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E-commerce in China will represent over half of the world's retail sales on the web

Thanks to the expansion of the social commerce and a quick digital innovation

E-commerce in China will represent over half of the world's retail sales on the web Thanks to the expansion of the social commerce and a quick digital innovation

While the global retail market was struggling with keeping up its sales levels due to the uncertainty brought up by the pandemic, the luxury-market saw a rise in sales, particularly among Asian consumers. While many countries are imposing restrictions on human contact and analyzing the way-out from the pandemic crisis, the Chinese luxury-market is expected to grow by 2025. 'Rumor' has it that e-commerce in China will account for more than 50% of the world's online retail sales. The Emarketerforecasts 52.3% growth compared to last year's 44.8%; after all, 10 years ago, the share of e-commerce of total retail in the U.S. and China were close (4.9% and 5.0%, respectively). 

If before the pandemic, luxury markets in Europe and the U.S. mainly relied on international travel and Chinese travellers in specific, now that the COVID restrictions limited transportation, Chinese consumers are predicted to spend much more locally. This change in consumer expenditure turned China into a very attractive opportunity for international investors. According to the Tmall Luxury and Bain & Company's report, China's luxury goods enjoyed a 48% growth in 2020, passing the RMB 346 billion ($53.5 billion) mark. As tourism didn't favourably imprint on the economic situation, it contributed to a double-, if not triple-digit increase in the domestic luxury spending rate; however, it saw a decrease in Chinese consumers' total luxury expenditure.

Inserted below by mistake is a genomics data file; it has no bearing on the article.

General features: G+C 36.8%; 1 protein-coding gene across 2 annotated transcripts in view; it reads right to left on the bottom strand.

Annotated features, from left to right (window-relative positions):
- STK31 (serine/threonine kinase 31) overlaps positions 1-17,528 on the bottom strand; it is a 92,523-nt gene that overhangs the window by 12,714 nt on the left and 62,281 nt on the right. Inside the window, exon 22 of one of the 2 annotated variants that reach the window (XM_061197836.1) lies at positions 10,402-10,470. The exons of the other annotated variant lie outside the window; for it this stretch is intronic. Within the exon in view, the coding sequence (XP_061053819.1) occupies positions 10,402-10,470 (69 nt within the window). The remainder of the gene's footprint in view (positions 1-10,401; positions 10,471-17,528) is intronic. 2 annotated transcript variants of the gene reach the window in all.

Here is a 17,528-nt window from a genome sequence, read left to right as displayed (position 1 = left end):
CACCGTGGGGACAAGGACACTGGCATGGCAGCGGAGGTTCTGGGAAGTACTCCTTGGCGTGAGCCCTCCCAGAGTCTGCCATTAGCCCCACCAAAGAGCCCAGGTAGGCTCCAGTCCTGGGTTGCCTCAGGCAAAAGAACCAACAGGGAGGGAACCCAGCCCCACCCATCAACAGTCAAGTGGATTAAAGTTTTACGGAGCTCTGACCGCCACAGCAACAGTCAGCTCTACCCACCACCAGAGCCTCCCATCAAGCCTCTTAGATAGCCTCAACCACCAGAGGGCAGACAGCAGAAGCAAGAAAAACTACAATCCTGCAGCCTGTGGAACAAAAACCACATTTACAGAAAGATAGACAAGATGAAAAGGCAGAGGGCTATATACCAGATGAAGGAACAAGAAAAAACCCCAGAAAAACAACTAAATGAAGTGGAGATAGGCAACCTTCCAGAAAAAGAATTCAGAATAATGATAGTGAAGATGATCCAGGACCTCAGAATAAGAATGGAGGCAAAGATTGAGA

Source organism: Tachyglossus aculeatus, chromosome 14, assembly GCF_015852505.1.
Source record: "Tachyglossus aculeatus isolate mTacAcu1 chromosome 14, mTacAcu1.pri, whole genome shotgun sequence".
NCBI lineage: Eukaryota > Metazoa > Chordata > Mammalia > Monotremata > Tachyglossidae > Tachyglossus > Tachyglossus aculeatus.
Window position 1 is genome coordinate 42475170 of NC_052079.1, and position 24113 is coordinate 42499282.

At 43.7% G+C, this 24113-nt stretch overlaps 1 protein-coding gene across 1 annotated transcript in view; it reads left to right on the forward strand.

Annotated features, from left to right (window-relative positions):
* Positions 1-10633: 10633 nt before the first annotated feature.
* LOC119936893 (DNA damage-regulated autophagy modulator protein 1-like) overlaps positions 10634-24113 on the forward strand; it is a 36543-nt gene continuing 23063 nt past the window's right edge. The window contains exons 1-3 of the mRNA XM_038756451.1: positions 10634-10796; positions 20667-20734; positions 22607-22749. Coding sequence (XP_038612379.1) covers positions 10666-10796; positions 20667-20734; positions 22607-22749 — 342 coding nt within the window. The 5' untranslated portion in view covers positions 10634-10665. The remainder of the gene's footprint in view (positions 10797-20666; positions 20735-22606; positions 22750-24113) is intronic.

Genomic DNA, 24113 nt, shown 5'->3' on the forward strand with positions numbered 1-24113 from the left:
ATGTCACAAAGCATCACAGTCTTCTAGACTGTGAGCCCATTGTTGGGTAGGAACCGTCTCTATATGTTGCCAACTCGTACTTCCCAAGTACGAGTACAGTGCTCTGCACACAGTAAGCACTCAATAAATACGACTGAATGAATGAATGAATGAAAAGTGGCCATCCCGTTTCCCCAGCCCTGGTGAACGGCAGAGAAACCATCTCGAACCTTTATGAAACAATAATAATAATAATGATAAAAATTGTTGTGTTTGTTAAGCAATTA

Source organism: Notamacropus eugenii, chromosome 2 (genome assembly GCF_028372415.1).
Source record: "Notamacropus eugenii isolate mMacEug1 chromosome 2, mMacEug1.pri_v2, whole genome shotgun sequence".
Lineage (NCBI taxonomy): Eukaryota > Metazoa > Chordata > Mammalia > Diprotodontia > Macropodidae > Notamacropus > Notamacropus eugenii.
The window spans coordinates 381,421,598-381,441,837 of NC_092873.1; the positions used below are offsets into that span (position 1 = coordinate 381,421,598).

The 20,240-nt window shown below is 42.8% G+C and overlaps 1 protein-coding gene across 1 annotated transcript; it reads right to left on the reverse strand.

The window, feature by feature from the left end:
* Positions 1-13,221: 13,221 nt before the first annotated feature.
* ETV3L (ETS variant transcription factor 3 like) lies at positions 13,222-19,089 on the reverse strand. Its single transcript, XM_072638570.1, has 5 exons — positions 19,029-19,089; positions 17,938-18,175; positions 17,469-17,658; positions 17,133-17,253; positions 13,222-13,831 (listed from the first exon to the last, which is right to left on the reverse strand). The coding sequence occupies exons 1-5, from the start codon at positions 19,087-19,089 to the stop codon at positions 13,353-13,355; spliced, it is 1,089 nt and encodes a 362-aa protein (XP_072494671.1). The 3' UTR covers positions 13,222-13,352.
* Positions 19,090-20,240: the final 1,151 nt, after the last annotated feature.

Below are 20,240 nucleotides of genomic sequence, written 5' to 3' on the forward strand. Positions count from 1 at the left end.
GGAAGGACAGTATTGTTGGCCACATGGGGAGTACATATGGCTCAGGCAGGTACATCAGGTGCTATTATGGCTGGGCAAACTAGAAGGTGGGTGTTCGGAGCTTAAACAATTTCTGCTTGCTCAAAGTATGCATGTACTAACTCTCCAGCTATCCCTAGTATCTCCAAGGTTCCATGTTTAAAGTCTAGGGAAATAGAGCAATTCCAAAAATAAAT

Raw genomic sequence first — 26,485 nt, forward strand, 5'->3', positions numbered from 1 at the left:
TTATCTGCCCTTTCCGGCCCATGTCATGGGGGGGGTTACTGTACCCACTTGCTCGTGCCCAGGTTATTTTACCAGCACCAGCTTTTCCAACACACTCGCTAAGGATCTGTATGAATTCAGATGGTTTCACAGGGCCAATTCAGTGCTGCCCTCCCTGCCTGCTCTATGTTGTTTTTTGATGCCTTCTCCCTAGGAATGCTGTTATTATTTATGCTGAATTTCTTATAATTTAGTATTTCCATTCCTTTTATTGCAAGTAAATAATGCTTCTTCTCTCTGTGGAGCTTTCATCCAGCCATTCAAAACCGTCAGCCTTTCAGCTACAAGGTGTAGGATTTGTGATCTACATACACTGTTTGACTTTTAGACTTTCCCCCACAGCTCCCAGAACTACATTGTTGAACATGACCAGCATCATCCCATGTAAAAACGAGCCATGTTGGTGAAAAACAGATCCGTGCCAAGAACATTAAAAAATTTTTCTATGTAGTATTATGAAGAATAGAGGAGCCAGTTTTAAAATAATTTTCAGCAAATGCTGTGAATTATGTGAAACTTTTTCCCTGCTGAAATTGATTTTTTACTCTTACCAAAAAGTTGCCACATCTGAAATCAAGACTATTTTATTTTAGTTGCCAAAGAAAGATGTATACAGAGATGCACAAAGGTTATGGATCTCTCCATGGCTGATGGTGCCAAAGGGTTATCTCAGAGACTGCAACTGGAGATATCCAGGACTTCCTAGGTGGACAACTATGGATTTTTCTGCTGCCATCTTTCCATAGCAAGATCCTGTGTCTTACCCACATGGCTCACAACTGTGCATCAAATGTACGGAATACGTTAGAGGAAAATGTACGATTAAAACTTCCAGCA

The luxury brands also switched to a strategic focus on China; Gucci opened two flagship stores on Alibaba's online platform, which has around 750 million Chinese consumers. It presents its high-end and beauty products under the Tmall pavilion flagship store wing dedicated to the world's leading luxury brands. Another Italian luxury jewellery brand, Pomellato Group, strategically opened its third store in Shanghai while seeing a relatively stable environment for luxury sales. Bruno Lannes, senior partner in Shanghai at Bain, explains this boom in the China market through four factors: further repatriation, growing digitalization, the Hainan duty-free stores, and millennial and Gen Z shoppers. The Emarketer's research suggests five driving forces in e-commerce growth: social commerce, the Chinese WeChat Mini Programs that is believed to create $200 billion worth of transactions via the app in 2019, Pinduoduo - agriculture-focused technology platform, which is the third-largest e-commerce company in China, Live Streaming' Live Commerce', and the coronavirus. 

Social commerce is a merge of e-commerce and social media, allowing consumers to search for brands through social platforms instead of e-commerce. It makes up 11.6% of retail e-commerce sales, totalling $186.04 billion in 2019. Social commerce is run through influencers, product search, and mobile pay, and a vivid example of this type of interaction is WeChat, a Chinese social media platform that gives speed to brands to enter the market via its mini-programs. Besides the rise of e-commerce, social commerce is another type of interaction that is estimated to grow globally by a rate of 31.4%.  

Brick-and-mortar sales would likely fall, but the pandemic has accelerated the spread of e-commerce and digitalization, inviting organizations to improve consumer personalization and experience to meet the changing market requirements. China's case might become a good lesson for other countries to face the pandemic crisis with grace. However, the Emarketer’s forecasting writer, Ethan Cramer-Flood, of Insider Intelligence, said that "only two things will prevent nearly endless standout e-commerce expansion. Firstly, China’s overall retail sales growth is expected to be far more constrained in the coming years than it has been over the past decade, as China’s economic engine is not what it once was. And second, several hundred million people in China are not yet online at all, and thus the growth from these consumers will have to wait until a little later down the line."